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HarperCollins Publishers
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5.31(w) x 8.00(h) x 0.82(d)

Read an Excerpt


The White House

November 26,1936

Dear Joseph:

Please allow me to express my deepest gratitude for the dollar you contributed to my campaign. Although I have indeed considered lowering the voting age as you suggest, I am afraid I would have to draw the line at eighteen. Nine is out of the question. I wish it weren't. In any event, I am touched by your support.

Mrs. Roosevelt joins me in thanking you for your kind words. I hope that the next four years will justify your continued faith in us.

Yours very truly,

Franklin D. Roosevelt

It's funny how the years have changed everything about Brooklyn geography. Time was when uptown meant Nathan's — if you were in the mood for an orange pop, a neurotic hot dog, and some front-line scuttlebut from a lonesome GI — or the old Paramount, where Veronica Lake once sold war bonds and kisses, and nearly financed the entire Normandy invasion herself. The business district was really the Citizen-News building, where if you hung around long enough and practiced your eavesdropping you might learn that Bataan wasn't just the name of a movie; and downtown, of course, was Flatbush, where on the Fourth of July the 433rd Infantry marched from Grand Army Plaza to Anzio with only an Irving Berlin cadence pointing them in the right direction.

Slugger Banks Whips Iowa City 5-0

Springfield, Ill., May 14 — Nineteen-year-old rookie sensation Charlie Banks propelled theSpringfield Bluejackets to an easy win over Iowa City here, with a solo haymaker in the second inning and a slammer at the bottom of the eighth. The volatile third baseman has become something of a local legend since early April, when he failed to make the squad cut during tryouts but was issued a uniform regardless after refusing to get off the team bus.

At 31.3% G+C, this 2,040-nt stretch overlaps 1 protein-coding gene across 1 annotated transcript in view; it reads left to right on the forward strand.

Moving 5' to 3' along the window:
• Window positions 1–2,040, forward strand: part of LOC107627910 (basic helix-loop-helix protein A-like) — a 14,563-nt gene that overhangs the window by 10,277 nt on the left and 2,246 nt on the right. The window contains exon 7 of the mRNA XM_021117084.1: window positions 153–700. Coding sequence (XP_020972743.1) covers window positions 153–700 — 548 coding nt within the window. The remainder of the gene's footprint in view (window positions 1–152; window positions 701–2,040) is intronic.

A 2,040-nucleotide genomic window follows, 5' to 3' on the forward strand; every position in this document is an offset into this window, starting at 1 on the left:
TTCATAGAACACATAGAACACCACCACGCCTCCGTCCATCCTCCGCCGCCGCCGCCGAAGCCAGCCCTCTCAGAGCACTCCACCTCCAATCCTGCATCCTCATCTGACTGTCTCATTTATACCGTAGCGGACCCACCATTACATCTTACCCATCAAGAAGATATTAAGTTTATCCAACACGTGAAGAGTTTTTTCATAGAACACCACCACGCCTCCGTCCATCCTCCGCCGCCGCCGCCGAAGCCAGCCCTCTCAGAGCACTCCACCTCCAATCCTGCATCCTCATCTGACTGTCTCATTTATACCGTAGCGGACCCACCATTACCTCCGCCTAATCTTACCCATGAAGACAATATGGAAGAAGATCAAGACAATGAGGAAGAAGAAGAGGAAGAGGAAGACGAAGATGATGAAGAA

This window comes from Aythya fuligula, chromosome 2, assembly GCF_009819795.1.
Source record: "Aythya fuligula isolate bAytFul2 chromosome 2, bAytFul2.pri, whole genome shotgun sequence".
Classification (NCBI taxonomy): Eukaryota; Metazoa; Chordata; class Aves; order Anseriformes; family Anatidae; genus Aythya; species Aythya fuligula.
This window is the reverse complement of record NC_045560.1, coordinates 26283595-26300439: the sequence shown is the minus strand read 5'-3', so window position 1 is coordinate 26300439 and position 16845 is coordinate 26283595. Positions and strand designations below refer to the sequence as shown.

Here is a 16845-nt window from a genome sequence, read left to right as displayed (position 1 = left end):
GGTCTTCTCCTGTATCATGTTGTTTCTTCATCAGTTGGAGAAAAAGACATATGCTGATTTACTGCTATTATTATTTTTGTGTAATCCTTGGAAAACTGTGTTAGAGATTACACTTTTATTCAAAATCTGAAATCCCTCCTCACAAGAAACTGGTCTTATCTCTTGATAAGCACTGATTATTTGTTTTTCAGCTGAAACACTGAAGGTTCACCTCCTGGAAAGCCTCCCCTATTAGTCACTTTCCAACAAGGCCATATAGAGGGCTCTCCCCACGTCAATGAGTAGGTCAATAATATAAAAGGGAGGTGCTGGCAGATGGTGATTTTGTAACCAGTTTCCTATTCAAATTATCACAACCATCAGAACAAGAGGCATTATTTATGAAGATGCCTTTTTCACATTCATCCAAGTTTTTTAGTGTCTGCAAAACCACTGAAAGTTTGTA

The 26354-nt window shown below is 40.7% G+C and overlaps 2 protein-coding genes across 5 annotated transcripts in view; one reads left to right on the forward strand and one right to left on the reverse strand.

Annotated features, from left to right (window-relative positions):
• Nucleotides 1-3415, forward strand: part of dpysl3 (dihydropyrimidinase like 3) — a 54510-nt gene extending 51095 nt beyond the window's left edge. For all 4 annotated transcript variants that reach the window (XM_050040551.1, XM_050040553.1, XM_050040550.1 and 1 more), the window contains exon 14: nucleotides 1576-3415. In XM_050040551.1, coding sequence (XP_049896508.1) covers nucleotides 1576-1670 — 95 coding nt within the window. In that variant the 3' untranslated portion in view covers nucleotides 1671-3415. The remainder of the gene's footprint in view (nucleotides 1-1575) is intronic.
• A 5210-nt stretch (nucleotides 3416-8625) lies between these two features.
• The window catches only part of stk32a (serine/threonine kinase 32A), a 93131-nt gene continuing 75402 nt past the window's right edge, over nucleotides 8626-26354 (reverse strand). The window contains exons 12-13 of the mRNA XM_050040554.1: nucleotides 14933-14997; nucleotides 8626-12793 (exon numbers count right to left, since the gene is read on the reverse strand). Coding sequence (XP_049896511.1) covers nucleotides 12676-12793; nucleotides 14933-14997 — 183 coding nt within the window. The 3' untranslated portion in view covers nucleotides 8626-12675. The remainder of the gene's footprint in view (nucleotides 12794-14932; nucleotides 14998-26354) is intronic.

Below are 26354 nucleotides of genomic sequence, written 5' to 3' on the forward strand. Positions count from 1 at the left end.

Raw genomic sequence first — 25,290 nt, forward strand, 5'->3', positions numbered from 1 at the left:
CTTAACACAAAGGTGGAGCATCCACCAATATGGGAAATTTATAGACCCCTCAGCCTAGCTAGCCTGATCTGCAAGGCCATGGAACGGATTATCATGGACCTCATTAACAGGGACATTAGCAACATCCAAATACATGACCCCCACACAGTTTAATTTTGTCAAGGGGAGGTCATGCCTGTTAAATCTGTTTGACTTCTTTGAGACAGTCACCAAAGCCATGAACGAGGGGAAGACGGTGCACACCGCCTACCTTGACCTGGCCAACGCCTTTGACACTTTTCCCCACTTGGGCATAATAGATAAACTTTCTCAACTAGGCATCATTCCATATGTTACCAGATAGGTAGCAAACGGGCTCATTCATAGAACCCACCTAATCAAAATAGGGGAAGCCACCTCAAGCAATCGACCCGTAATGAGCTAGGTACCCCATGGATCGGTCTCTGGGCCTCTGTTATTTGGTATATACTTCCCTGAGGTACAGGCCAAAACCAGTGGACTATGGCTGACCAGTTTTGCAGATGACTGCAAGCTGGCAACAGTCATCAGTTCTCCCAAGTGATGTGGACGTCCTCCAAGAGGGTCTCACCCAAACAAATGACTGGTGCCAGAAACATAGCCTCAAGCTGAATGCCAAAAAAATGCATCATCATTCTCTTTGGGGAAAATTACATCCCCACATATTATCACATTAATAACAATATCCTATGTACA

Brooklyn is where I grew up. It's where I learned what a storm trooper was, what an egg cream was, what "flak attack" meant, and what rubbers were used for outside of keeping your feet dry. It's where I discovered the true market value of a steelie versus an aggie and the queasy sounds your stomach made whenever you saw a hundred thousand hobnail boots goose-stepping through the Pathé News. It's where any kid could tell you that "Captain Colin Kelly shot a tiger in the belly, then he sent the ship Haruna to the bottom of the sea" but not know the capital of Michigan. It's where the nearest you were likely to get to heaven was smelling the popcorn at Luna Park, or seeing a real-life Dauntless dive-bomber — blue with white trim — taking off from the Navy Yard, or falling asleep with your blackout curtains drawn tight while Glenn Miller played "Moonlight Serenade" over the radio, live from the still waters of the Glen Island Casino ("mecca of music for moderns"). Brooklyn is also where I learned that I was a kike, that my second-to-best-friend was a Nip, and that my father was never coming back home.

"Nana Bert, is my Dad there?"
"He's busy, dear. We're going to Monte Carlo, but with all those Germans, you can't get a reservation. Call him after the eighteenth."

Banks Downed by Food Poisoning;
Goes 5-For-6

JOPLIN, Mo., June 24 — The Racine Rocket lost his bid for 38 consecutive hits this afternoon when an attack of food poisoning brought about by a tin of tainted anchovies caused him to ground into a double play against Joplin in the eleventh inning after having hit safely in his first five at-bats.
"I thought they were sardines," mumbled a sheepish Banks as he was carried off the field with a fever of 104. Asked where he had learned such stamina, the nineteen-year-old third-sacker retorted, "In the 3 C's [Civilian Conservation Corps]. Unless you were dead, you kept going."